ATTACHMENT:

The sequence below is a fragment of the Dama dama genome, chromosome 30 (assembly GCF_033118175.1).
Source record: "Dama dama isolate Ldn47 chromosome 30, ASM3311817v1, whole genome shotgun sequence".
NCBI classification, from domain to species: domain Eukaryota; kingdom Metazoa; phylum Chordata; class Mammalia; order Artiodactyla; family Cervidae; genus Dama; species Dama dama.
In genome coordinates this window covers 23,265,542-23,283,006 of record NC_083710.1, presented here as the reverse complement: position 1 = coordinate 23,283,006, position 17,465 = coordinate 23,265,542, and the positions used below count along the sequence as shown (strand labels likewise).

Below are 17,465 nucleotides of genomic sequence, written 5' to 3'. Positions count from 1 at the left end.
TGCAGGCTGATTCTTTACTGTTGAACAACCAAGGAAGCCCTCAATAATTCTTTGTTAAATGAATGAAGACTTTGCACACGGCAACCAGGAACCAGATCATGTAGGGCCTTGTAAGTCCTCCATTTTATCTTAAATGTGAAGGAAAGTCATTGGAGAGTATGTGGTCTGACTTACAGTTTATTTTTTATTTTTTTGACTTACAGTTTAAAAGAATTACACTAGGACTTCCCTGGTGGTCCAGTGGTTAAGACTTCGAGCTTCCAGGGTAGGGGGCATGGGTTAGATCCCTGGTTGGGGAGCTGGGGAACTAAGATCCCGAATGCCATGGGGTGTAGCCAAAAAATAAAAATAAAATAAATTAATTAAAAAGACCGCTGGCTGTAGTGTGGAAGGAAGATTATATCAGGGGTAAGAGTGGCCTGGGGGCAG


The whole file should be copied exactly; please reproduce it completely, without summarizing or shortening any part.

The sequence below is a fragment of the Dama dama genome, chromosome 30 (assembly GCF_033118175.1).
Source record: "Dama dama isolate Ldn47 chromosome 30, ASM3311817v1, whole genome shotgun sequence".
NCBI classification, from domain to species: domain Eukaryota; kingdom Metazoa; phylum Chordata; class Mammalia; order Artiodactyla; family Cervidae; genus Dama; species Dama dama.
In genome coordinates this window covers 23,265,542-23,283,006 of record NC_083710.1, presented here as the reverse complement: position 1 = coordinate 23,283,006, position 17,465 = coordinate 23,265,542, and the positions used below count along the sequence as shown (strand labels likewise).

Below are 17,465 nucleotides of genomic sequence, written 5' to 3'. Positions count from 1 at the left end.
TGCAGGCTGATTCTTTACTGTTGAACAACCAAGGAAGCCCTCAATAATTCTTTGTTAAATGAATGAAGACTTTGCACACGGCAACCAGGAACCAGATCATGTAGGGCCTTGTAAGTCCTCCATTTTATCTTAAATGTGAAGGAAAGTCATTGGAGAGTATGTGGTCTGACTTACAGTTTATTTTTTATTTTTTTGACTTACAGTTTAAAAGAATTACACTAGGACTTCCCTGGTGGTCCAGTGGTTAAGACTTCGAGCTTCCAGGGTAGGGGGCATGGGTTAGATCCCTGGTTGGGGAGCTGGGGAACTAAGATCCCGAATGCCATGGGGTGTAGCCAAAAAATAAAAATAAAATAAATTAATTAAAAAGACCGCTGGCTGTAGTGTGGAAGGAAGATTATATCAGGGGTAAGAGTGGCCTGGGGGCAG